The modality to be used to im-prove neck contour  is based on the physical exam. Non-invasive therapies are only useful for minor corrections (Laser, ulthera etc..).Lipo alone is useful in patients who has isolated superficial neck fat and good skin tone.  Skin only incision are not useful because skin is elastic and will only relax over time. Any excess skin will have to be removed but that is only half the solution. More often than not, the underlying structure (muscle, deep and superficial fat) need to be tightened, some removed and repositioned. This type of lift tightens the neck muscle (platysma) if they are loose or splayed. During this procedure a 3cm incision is made just behind the chin crease and the muscle in the neck is accessed and tightened with sutures in way a corset would be tightened. Chin implant and liposuction can be done through this same incision. See a board certified plastic surgeon for a treatment plan specific to your needs.

Crepey Neck Solutions

Laser treatments for concerns such as this “can” offer improvement depending on a variety of factors.  If your skin has a good tone overall with no other issues outside the crepey skin, it’s possible laser treatment can provide at least some benefit.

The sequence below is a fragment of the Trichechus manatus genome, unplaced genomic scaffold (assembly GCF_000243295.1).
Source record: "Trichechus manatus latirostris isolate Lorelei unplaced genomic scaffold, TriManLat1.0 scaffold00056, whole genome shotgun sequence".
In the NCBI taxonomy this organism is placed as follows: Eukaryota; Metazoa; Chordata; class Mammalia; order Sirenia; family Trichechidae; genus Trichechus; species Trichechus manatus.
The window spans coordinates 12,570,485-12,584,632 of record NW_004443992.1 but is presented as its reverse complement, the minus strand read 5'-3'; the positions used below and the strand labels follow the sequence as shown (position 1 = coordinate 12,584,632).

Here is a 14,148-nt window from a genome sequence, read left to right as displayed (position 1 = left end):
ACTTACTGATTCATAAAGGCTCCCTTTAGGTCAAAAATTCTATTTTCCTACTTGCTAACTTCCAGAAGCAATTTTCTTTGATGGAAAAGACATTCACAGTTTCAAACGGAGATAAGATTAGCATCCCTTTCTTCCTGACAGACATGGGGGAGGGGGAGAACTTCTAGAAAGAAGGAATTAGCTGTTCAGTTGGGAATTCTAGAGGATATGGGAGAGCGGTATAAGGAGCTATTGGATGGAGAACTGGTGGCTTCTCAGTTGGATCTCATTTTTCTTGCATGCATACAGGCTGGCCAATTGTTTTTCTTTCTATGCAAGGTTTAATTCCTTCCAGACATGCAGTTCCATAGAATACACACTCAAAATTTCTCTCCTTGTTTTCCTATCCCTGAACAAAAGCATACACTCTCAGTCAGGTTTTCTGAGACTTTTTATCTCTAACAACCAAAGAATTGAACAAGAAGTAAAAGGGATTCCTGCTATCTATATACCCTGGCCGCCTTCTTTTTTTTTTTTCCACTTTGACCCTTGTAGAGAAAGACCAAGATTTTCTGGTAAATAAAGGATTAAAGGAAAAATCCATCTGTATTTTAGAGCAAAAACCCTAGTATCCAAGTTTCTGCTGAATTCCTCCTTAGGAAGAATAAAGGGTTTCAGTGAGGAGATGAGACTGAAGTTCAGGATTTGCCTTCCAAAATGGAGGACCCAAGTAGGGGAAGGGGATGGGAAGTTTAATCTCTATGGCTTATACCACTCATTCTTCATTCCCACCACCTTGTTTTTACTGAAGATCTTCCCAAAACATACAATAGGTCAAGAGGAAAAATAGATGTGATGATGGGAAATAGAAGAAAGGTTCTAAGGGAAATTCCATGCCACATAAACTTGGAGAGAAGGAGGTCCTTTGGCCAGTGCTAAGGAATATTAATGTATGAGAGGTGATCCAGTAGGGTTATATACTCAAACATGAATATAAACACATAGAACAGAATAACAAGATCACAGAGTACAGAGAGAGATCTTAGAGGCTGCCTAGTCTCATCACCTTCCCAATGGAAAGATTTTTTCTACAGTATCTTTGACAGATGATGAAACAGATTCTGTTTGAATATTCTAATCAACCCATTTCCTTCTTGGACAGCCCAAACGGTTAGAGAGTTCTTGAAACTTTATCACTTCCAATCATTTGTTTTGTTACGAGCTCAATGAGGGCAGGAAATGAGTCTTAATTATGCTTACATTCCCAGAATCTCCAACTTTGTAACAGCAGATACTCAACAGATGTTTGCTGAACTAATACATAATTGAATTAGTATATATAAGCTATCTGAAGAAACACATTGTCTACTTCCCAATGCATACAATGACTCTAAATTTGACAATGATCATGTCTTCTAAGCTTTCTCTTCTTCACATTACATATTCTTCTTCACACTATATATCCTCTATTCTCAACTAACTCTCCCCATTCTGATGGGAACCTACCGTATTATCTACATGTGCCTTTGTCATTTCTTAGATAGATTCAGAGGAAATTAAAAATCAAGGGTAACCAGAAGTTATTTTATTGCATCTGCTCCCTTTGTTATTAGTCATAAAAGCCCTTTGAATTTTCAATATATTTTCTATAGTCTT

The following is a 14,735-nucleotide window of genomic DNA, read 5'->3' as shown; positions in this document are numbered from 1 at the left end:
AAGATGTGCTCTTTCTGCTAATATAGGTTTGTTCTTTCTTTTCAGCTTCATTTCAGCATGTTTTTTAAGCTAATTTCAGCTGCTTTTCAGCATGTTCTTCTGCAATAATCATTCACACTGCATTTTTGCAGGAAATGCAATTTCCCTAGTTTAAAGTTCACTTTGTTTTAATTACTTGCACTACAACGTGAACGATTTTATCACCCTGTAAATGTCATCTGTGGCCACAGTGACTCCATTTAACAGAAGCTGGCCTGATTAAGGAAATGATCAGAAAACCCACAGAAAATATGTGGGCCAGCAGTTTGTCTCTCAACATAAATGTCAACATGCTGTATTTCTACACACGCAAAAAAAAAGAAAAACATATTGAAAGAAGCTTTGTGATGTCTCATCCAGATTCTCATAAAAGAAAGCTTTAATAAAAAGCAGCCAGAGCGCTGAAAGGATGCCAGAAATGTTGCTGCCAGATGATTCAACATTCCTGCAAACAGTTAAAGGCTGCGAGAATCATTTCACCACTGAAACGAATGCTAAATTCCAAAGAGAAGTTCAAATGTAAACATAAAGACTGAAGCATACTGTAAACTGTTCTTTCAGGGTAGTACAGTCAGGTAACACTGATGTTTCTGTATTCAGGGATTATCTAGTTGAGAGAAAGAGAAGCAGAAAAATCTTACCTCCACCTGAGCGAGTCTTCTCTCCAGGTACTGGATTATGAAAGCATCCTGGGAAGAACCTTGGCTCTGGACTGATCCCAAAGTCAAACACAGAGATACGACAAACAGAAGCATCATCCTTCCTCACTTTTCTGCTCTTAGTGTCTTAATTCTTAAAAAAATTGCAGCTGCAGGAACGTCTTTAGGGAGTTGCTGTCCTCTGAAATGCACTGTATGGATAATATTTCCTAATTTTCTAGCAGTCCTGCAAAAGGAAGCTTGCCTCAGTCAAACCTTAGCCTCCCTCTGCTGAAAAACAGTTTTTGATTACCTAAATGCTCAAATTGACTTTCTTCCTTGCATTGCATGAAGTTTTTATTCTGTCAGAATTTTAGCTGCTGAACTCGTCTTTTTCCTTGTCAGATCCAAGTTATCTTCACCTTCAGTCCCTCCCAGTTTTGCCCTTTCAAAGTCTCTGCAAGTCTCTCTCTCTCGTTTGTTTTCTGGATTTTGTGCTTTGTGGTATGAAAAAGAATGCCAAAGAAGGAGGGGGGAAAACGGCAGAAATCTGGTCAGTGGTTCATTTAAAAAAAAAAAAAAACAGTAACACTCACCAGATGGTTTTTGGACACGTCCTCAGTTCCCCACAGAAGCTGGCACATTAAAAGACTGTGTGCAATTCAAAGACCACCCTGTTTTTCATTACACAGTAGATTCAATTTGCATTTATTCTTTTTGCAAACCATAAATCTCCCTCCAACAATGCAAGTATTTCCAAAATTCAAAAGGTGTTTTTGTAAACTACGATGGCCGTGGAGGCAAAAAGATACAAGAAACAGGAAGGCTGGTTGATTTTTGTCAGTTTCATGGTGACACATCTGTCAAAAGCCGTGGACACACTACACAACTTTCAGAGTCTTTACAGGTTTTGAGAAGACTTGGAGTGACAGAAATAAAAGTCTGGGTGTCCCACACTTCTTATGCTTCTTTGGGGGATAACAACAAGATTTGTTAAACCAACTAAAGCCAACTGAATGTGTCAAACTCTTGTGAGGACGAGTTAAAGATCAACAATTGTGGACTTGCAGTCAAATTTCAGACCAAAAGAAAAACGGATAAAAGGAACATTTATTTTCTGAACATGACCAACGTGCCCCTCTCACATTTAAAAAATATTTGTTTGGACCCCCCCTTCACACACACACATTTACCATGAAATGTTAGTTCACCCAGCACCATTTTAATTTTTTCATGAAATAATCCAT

If there are other underlying issues then it’s possible you’ll need to consider a surgical treatment option such as a neck lift or lower face lift potentially in conjunction with a laser treatment by an experience surgeon.

The best action for you to take now is to consult with a Board Certified specialist who deals with similar cases and offers a variety of treatment options.  You can then decide which direction will yield the most optimal results for your situation.

Scott W. Mosser, MD
San Francisco Plastic Surgeon
4.5 out of 5 stars 8 reviews

These answers are for educational purposes and should not be relied upon as a substitute for medical advice you may receive from your physician. If you have a medical emergency, please call 911. These answers do not constitute or initiate a patient/doctor relationship.